Obama Thinks Twice About His Daughters And Press
LINDA WERTHEIMER, host:
We've been treated this week to a few glimpses of Barack Obama's daughters, 10-year-old Malia and seven-year-old Sasha. The girls and their parents were interviewed over the 4th of July holiday by Maria Menounos of "Access Hollywood." Almost immediately, the Obama's backed away from doing that again. I don't think it's healthy. We'll be avoiding it in the future, Mr. Obama said on "Good Morning, America."
If Mr. Obama thinks the interview, charming though it was, was a mistake, he's probably right. Most presidential candidates and almost all presidents try to keep their children out of the public eye. If you think back to the public moments of White House children, you can see why it matters. Most of the publicity must have been very uncomfortable. Too much attention paid to schools, their hair, their clothes, even their wedding dresses.
Presidential candidate John McCain, whose children are much older, now has a daughter recently out of college who is traveling with his campaign, blogging all the way, but then he rarely mentions his soldier sons. And if McCain is elected, most of his children will probably live their own lives and just visit 1600 Pennsylvania Avenue.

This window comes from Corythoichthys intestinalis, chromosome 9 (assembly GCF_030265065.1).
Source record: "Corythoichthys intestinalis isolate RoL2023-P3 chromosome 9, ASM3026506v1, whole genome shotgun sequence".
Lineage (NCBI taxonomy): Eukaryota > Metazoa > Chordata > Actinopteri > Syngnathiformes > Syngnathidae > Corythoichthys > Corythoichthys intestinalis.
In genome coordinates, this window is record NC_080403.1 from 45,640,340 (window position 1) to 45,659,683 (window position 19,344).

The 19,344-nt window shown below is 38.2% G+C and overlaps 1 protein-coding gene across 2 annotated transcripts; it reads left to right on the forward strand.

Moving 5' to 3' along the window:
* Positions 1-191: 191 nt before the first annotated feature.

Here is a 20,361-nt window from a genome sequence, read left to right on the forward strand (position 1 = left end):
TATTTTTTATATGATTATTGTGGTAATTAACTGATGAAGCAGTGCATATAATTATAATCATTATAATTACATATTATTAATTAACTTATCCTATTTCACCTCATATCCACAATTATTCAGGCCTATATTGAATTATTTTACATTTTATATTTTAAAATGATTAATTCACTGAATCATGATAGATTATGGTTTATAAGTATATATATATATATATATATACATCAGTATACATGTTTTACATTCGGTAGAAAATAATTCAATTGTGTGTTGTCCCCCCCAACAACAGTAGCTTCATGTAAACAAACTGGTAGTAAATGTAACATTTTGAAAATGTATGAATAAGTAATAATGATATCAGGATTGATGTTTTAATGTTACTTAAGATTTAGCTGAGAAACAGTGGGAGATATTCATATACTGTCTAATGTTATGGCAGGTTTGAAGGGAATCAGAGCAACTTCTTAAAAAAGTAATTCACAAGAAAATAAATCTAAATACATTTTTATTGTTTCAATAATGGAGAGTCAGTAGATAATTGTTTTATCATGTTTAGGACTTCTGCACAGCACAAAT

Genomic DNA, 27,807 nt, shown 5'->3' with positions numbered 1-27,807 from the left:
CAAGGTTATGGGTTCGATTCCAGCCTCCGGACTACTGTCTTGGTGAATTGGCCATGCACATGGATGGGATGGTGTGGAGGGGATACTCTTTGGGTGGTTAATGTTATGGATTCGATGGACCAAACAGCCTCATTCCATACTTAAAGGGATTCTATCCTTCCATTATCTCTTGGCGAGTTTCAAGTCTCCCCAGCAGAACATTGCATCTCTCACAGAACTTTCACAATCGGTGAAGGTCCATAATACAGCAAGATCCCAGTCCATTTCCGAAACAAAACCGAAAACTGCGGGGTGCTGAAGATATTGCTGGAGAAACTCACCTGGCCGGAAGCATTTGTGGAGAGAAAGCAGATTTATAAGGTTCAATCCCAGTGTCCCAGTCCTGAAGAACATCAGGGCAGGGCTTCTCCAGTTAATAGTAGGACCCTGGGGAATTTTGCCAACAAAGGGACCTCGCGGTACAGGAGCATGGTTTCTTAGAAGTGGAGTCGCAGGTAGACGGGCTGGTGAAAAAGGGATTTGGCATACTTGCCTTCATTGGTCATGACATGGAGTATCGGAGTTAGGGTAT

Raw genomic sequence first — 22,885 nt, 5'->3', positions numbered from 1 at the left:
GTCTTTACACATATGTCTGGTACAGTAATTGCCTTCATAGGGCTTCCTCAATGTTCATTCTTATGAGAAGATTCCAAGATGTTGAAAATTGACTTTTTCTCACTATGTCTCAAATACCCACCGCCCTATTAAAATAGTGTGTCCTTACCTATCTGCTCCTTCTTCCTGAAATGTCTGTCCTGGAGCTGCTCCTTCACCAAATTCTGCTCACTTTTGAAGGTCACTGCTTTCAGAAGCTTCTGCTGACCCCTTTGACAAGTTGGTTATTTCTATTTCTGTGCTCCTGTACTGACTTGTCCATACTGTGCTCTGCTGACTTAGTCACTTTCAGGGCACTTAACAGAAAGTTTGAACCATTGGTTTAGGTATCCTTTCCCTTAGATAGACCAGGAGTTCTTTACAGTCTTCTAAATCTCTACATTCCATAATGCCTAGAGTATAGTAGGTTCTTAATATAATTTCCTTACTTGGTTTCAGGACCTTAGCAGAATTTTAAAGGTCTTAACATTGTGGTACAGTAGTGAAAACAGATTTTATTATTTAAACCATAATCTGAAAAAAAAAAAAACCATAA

If Barack Obama is elected, it will be the first time in a long time that little kids have lived in the White House. John Kennedy's children were even younger. They were famously photographed hiding under their father's desk. But the Kennedys were mostly able to control that kind of attention. It's not easy to do that in these blogging webcasting YouTube days.
Recent White House families have probably set a very good example of the benefits of keeping the lives of political daughters private. The Bush daughters, apart from a couple of teenage moments, stayed out of the public eye until they were grown. And even then, daughter Jenna turned down a big White House wedding, sweetly saying she wanted something simple and private. Chelsea Clinton campaigning for her mother made impressive speeches before big audiences filled with people who listened, realizing that they had known her all her life but never heard her talk. That seems to be the way to go.
(Soundbite of "S.O.S" by The Jonas Brothers)
THE JONAS BROTHERS: (Singing) Ooh! This is an S.O.S. Don't want a second guess, This is the bottom line It's true! I gave my all for you, now my heart's in two And I can't find the other half It's like I'm walking on broken glass, better believe I bled It's a call I'll never get
So this is where the story ends A conversation on IM Well I'm done with Texting, Sorry for the miscommunication
Ooh! This is an S.O.S...
WERTHEIMER: For the Obama girls, the Jonas Brothers. This is NPR News.
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